“When he learned that I had been reading a booklet about a boy who found forgiveness through Jesus Christ, my father tied me to a pillar of our house and beat me with a stick. The next morning he lovingly told me, ‘We Muslims should not read such books. They are haram [forbidden]. Because their books are so persuasive, we too will become Christians if we read them. What then will happen to our family? It will affect our whole life.’ “
Qississ’ father, a Muslim Mullah in southern India, didn’t realize how prophetic his words would prove to be as he lectured his eleven-year-old son.
Qississ tore up his tract and burned it. He could not, however, escape his feeling of sinfulness; nor could he ignore the Christian message of forgiveness. One day he and a friend secretly visited a nearby Christian mission hospital. Sensing their interest in spiritual matters, a missionary there invited them to attend Sunday school classes to learn more.
After secretly attending the classes for several weeks, a neighbor spotted Qississ and his friend exiting from church.
“The next evening, when I returned home from school, I saw my mother and little sister crying. They knew that my father had already prepared my punishment. As I entered the house, my father suddenly appeared, shouting. He caught me, tied me up, and beat me. Then he rubbed ground chili pepper in my eyes, all the while asking why I approached Christians and read Christian literature. My mother watched until she fainted.”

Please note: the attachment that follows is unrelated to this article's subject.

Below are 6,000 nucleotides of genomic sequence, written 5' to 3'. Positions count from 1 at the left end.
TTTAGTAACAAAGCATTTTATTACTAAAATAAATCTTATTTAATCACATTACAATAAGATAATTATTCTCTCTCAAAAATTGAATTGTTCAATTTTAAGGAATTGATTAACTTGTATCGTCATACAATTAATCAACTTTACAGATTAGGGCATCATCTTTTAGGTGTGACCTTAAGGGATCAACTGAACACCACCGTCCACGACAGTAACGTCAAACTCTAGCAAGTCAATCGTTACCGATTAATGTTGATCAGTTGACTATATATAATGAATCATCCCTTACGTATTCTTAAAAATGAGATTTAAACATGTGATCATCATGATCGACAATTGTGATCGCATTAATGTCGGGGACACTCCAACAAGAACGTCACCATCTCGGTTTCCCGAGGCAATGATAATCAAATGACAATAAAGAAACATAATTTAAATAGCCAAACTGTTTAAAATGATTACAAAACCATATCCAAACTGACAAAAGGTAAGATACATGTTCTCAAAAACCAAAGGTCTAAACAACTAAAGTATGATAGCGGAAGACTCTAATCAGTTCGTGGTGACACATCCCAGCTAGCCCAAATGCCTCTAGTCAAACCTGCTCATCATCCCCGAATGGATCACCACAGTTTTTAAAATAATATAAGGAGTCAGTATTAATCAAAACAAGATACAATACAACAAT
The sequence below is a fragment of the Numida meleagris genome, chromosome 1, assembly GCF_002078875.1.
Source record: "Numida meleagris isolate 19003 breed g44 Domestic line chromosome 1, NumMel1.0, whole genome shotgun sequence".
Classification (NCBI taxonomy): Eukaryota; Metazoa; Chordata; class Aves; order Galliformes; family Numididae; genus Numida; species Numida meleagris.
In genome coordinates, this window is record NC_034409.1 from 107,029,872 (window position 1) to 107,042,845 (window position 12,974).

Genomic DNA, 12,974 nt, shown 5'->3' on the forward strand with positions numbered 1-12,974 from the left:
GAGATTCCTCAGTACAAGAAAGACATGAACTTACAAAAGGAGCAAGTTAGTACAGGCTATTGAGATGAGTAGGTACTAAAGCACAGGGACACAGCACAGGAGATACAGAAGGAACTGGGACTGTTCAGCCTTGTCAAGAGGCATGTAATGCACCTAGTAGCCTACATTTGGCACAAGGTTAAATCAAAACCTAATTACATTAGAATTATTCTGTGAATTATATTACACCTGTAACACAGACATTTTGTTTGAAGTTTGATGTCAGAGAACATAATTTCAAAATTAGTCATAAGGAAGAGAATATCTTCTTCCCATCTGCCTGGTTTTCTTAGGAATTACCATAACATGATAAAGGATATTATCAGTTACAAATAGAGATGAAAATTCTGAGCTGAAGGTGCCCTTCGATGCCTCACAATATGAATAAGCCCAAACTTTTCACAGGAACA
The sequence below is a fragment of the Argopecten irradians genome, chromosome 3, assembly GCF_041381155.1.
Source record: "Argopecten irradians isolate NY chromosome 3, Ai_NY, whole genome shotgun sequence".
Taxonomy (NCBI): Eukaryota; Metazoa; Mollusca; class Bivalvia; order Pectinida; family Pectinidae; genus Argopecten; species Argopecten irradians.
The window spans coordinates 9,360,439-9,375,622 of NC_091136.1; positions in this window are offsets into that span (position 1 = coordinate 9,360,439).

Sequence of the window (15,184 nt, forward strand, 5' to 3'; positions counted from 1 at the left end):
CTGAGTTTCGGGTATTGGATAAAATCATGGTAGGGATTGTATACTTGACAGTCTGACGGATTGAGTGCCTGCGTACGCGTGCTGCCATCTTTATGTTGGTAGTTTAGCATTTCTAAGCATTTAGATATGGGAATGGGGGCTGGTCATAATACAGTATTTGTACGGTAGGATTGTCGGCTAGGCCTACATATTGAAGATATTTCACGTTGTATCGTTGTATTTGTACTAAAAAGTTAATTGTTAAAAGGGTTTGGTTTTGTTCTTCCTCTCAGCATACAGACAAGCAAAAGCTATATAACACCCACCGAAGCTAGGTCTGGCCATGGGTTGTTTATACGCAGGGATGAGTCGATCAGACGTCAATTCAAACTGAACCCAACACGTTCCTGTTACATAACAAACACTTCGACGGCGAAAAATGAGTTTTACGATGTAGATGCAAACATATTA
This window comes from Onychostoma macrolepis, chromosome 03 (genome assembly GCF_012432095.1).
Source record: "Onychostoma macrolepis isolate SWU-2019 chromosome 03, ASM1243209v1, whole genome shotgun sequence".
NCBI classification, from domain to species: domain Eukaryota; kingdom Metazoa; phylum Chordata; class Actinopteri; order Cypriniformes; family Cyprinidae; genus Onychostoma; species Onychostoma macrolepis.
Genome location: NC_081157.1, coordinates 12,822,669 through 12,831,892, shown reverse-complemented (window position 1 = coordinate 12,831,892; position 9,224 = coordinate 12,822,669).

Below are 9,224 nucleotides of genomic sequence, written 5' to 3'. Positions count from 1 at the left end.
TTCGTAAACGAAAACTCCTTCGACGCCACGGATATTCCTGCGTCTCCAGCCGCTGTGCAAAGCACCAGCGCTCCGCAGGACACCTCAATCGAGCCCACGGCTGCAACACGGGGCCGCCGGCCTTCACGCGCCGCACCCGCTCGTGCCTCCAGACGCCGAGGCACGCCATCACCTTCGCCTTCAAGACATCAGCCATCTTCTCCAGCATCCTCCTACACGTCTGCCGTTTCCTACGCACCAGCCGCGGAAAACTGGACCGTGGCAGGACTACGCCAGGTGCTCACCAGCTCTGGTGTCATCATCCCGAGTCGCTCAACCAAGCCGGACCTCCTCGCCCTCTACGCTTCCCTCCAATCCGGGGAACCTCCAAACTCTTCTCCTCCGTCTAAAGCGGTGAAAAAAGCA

Still, his father’s abuse could not hold back Qississ’ interest in Jesus or his new love for his Christian friends. Qississ continued to meet with them. His father, exasperated with his failed attempts to force his son back to Islamic obedience, sought the boy’s uncles for advice. Two advised him to kill Qississ by cutting his throat, reciting Sura 5:33 from the Qur’an. Another suggested that he be starved to death. Qississ’ father decided that he would continue trying to persuade his apostate son. So he placed him in iron shackles, locked him in a room, and gave strict orders that he should only be fed once a day. Qississ remained in his confinement for nine weeks.
After his release, Qississ unsuccessfully struggled to find peace with family members. So one day he walked 10 miles to the railway station and caught a train for the nearest big city. There he wandered the streets and searched for work. He was just 12 years old.
Two years later, he returned to visit his Christian friends at the mission hospital. Through them, Qississ found work with Christian organizations and continued to build his faith through discipleship courses.
When Qississ was 25 years old, God showed him a vision in which multitudes of people from different religions passed by him, the last group being Muslims. Then Qississ saw Jesus, who, with tears in His eyes, looked away from the Muslim crowds into his eyes. Qississ received a burden that has never left him, and he soon began a ministry that in the past 34 years has reached countless Muslims for Christ in southern India. He has been fearless, even publishing his testimony in full-page newspaper ads that encourage Muslims to contact him to learn more about Christ. He has received tens of thousands of letters from interested Muslims. Today, after decades of persecution and trials, he is still going strong.